Especially after Russia’s invasion of Ukraine, it has been seen how fragile the food chains are and that this situation may trigger a food crisis in the world. This situation has led countries to search for ways to increase their agricultural productivity. In terms of land use, until recently, creating a solar farm consisting of solar energy panels meant giving up the use of the land for agricultural purposes. However, thanks to technological developments, especially agrivoltaic systems, it has become possible to use the lands for both agriculture and solar paneling, and the first examples can be seen in African countries. This method, which enables to increase the harvest efficiency by using the shadows of the panels and their rainwater collection capacity, is only one of the innovations we will see in the upcoming period.
Another important innovation is expected to occur with the use of digital technologies in order to best integrate solar energy into residences, workplaces and power systems. In this way, it is aimed to make the energy obtained from solar energy more efficient, timely and sustainable.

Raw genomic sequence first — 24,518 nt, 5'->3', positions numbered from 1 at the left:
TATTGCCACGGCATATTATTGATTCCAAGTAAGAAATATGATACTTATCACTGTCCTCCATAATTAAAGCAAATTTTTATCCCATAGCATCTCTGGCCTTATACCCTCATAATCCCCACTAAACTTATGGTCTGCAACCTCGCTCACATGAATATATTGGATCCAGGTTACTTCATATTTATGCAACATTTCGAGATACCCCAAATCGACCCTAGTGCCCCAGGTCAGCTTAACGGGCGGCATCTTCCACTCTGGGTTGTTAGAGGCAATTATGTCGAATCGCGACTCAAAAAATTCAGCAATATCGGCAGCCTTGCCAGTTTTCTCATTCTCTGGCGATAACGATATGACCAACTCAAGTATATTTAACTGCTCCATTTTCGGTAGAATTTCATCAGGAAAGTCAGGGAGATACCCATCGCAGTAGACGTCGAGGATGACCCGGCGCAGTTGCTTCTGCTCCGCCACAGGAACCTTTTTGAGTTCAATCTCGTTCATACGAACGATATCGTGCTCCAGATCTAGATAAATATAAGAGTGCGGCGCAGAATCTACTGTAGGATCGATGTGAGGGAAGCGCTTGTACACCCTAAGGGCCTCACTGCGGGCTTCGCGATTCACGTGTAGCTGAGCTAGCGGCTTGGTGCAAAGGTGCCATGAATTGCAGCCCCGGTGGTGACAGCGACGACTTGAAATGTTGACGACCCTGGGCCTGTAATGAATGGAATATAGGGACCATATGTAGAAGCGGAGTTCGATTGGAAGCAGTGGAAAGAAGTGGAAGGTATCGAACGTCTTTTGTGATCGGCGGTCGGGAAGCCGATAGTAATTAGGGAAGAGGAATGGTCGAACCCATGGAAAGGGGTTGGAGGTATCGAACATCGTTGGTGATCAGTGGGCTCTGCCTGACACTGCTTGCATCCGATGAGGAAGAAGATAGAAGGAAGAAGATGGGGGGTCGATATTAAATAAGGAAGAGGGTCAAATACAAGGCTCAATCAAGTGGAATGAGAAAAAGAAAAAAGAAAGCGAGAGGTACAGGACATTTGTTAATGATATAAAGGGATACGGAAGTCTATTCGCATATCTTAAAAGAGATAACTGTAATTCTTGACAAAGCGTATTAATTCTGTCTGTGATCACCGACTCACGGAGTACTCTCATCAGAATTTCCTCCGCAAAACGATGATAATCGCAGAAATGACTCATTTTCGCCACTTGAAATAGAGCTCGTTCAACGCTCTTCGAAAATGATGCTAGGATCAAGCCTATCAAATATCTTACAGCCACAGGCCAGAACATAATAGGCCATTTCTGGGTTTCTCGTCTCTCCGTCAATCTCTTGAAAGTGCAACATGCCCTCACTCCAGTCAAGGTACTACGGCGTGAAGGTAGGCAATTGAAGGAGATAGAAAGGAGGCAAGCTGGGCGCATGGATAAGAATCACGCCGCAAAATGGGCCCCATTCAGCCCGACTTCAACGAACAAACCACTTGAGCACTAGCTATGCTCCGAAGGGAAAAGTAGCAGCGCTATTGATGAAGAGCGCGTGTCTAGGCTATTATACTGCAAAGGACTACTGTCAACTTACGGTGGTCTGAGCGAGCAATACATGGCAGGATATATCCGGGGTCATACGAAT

As a result of such developments, it seems possible to expect that solar energy will reach a cost advantage that will make it unrivaled in many parts of the world compared to fossil fuels. However, as of today, it seems that there is still a long way to go in the context of technological development to obtain more efficiency from solar energy. In fact, it is estimated by the World Economic Forum (WEF) that about 50% of the technologies required to achieve net zero emissions by 2050 are still in development and not available in the market yet. On the other hand, considering that the installation of solar energy is very easy, fast and flexible, it can be said that solar installations will continue to grow in the coming period.
It is extremely critical that these developments are supported by public authorities. Because, in the modeling of the composition of a global energy system with net zero emissions, it is calculated that approximately 70% of the global primary energy demand can be met by solar panels, while the rest can come from wind, biomass, waste, hydroelectric and geothermal. This finding shows us that if the 2050 targets are to be achieved, it will be possible to achieve technologically feasible, cost-effective solar energy by making it accessible in every region around the world.
Although it is accepted by everyone that the rapid growth in solar PV capacity has a great potential to meet the global energy demand, solar energy constitutes a very small amount of global electricity production in the current structure. Therefore, serious hurdles need to be overcome in order to get to the point where it is necessary to meet the 2050 net zero emission commitments.